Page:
© Reuters. FILE PHOTO: U.S. Dollar banknotes are seen in this illustration picture taken June 14, 2022. REUTERS/Florence Lo/Illustration/File Photo
By David Lawder
WASHINGTON (Reuters) -The U.S. government’s December budget deficit quadrupled from a year earlier to $85 billion as receipts shrank slightly and outlays grew to a new December record, the Treasury Department said on Thursday as it neared the $31.4 trillion federal debt limit.
The results confirmed forecasts that revenues would start to ease as a red-hot economy cools, and showed that reductions in pandemic relief spending have faded. Underlying costs for healthcare, Social Security and interest on a growing pool of public debt are rising, the Treasury data showed.
A Treasury official declined to estimate when the debt ceiling may be nominally reached – an event outside analysts predict could happen in coming days or weeks. Treasury data showed that the debt on Tuesday was $58.5 billion below the limit with an operating cash balance of $368 billion.
The borrowing cap is coming into focus again in Washington as the new Republican majority in the House of Representatives threatens to use it as leverage to demand spending concessions from the Biden administration.
The $85 billion December deficit compared to a $21 billion deficit a year earlier, a strong performance driven by then-record revenues and steep drops in unemployment aid as the economy recovered from the COVID-19 pandemic.
But there were calendar adjustments that shifted some January 2023 benefit payments into December. Without these, the December deficit would have been $59 billion compared to an $8 billion gap last year, the Treasury said.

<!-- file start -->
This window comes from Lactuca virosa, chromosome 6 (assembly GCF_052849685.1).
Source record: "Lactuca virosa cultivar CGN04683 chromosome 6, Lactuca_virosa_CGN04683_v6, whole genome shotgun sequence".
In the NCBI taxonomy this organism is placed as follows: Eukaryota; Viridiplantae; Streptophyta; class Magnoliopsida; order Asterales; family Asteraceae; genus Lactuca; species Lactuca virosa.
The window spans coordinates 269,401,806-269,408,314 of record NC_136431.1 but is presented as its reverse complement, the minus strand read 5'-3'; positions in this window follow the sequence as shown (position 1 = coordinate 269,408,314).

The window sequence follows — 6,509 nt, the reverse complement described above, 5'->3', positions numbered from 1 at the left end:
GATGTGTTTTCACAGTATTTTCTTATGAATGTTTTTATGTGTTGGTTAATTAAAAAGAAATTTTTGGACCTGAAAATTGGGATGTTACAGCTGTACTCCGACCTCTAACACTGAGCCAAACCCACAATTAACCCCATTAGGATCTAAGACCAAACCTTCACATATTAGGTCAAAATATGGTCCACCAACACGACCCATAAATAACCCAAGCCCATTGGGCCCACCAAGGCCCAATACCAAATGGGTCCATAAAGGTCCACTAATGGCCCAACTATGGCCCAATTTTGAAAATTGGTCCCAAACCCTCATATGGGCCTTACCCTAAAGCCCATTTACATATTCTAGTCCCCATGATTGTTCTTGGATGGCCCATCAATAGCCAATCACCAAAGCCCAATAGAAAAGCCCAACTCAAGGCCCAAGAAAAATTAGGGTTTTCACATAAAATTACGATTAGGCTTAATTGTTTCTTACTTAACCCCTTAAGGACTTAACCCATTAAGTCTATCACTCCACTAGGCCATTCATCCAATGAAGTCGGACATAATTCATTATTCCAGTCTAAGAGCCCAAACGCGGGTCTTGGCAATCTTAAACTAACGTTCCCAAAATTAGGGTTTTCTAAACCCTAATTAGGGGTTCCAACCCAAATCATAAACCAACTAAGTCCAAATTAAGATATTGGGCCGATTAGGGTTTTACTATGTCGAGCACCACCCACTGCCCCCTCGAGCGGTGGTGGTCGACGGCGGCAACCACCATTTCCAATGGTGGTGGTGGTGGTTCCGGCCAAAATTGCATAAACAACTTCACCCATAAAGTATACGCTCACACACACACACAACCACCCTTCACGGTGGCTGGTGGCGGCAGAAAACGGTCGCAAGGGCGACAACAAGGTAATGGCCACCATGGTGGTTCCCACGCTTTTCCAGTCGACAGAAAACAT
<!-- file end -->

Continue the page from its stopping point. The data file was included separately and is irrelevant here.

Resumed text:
The Treasury said unadjusted receipts for December shrank by 7% from December 2021 to $455 billion as individual withheld receipts fell $14 billion due to lower 2022 year-end bonus payments and Federal Reserve earnings fell to zero from $12 billion a year earlier as it paid higher interest on bank reserves.
December’s unadjusted outlays grew 6% to $540 billion as Treasury-paid interest on the public debt grew by $9 billion from a year earlier and Social Security outlays also rose $9 billion because of cost-of-living adjustments, a Treasury official said.
For the first three months of fiscal 2023, which began in October, the government reported a deficit of $421 billion, a 12% increase over the same period of fiscal 2022, with receipts down 3% to $1.026 trillion, and outlays up 1% to $1.447 trillion, also a record for the period.
Interest on the public debt for the year-to-date period totaled $210 billion, up 37% or $57 billion compared to a year earlier. The Treasury official said the increase was due to higher interest rates paid on conventional debt that had expanded by $1.8 trillion from a year earlier. Payments related to inflation-protected securities fell during the first three months of fiscal 2023.